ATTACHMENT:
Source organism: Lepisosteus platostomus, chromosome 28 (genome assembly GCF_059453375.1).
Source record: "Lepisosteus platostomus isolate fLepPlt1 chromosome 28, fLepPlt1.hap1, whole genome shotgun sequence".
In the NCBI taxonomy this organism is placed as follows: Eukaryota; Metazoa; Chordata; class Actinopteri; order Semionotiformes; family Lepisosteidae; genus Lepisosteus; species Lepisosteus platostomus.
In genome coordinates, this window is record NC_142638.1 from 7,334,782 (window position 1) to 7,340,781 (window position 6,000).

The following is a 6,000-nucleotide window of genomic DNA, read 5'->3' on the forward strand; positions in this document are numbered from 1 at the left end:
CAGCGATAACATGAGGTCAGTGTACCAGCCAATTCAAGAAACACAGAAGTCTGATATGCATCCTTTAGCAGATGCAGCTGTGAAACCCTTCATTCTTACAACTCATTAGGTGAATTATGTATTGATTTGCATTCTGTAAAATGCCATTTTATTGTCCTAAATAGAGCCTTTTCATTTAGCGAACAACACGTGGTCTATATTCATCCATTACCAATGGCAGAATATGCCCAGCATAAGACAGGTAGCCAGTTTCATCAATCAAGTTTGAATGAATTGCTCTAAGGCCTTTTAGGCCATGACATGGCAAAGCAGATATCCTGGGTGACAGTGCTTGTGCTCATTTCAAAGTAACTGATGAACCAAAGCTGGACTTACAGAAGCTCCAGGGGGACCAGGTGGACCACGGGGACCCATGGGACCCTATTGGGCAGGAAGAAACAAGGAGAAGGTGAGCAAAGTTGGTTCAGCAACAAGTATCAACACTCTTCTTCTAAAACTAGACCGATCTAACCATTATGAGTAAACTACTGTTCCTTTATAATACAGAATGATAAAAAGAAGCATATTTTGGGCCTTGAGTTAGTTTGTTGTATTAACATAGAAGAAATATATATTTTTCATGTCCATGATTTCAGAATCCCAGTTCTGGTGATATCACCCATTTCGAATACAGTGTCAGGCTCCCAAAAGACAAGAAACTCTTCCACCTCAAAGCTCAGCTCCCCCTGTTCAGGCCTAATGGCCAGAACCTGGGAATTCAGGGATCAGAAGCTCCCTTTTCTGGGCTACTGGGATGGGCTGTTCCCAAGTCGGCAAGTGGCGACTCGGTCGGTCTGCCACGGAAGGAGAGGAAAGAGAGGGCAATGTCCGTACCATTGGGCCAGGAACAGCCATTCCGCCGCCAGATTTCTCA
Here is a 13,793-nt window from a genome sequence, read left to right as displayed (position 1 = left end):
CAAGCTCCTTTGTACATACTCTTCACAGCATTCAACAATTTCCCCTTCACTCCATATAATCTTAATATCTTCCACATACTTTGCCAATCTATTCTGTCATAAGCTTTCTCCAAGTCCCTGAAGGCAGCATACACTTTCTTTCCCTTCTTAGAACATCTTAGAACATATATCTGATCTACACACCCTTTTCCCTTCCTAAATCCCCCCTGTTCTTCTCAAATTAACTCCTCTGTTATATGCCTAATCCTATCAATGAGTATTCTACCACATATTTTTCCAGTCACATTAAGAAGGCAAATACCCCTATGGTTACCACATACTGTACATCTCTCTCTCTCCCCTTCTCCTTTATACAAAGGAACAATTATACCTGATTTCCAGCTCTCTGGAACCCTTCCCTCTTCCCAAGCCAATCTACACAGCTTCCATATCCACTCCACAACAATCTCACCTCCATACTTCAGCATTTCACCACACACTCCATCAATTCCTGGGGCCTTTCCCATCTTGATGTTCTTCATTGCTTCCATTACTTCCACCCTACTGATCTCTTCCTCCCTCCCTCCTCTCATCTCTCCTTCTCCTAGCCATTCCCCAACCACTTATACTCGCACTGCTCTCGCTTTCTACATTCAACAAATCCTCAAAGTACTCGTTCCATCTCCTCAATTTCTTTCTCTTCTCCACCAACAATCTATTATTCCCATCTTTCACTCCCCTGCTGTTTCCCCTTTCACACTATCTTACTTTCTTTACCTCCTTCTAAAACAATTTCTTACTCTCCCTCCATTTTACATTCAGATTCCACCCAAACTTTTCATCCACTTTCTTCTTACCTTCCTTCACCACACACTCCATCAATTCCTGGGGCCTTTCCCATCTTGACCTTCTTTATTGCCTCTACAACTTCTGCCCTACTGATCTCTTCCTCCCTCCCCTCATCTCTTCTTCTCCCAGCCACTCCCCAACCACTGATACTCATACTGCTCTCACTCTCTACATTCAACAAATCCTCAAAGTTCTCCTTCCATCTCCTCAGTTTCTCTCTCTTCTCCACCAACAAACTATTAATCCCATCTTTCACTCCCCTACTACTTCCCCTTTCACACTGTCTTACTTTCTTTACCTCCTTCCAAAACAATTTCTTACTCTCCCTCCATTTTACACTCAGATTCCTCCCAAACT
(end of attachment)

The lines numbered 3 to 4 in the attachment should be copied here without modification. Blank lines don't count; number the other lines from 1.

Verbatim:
In the NCBI taxonomy this organism is placed as follows: Eukaryota; Metazoa; Chordata; class Actinopteri; order Semionotiformes; family Lepisosteidae; genus Lepisosteus; species Lepisosteus platostomus.
In genome coordinates, this window is record NC_142638.1 from 7,334,782 (window position 1) to 7,340,781 (window position 6,000).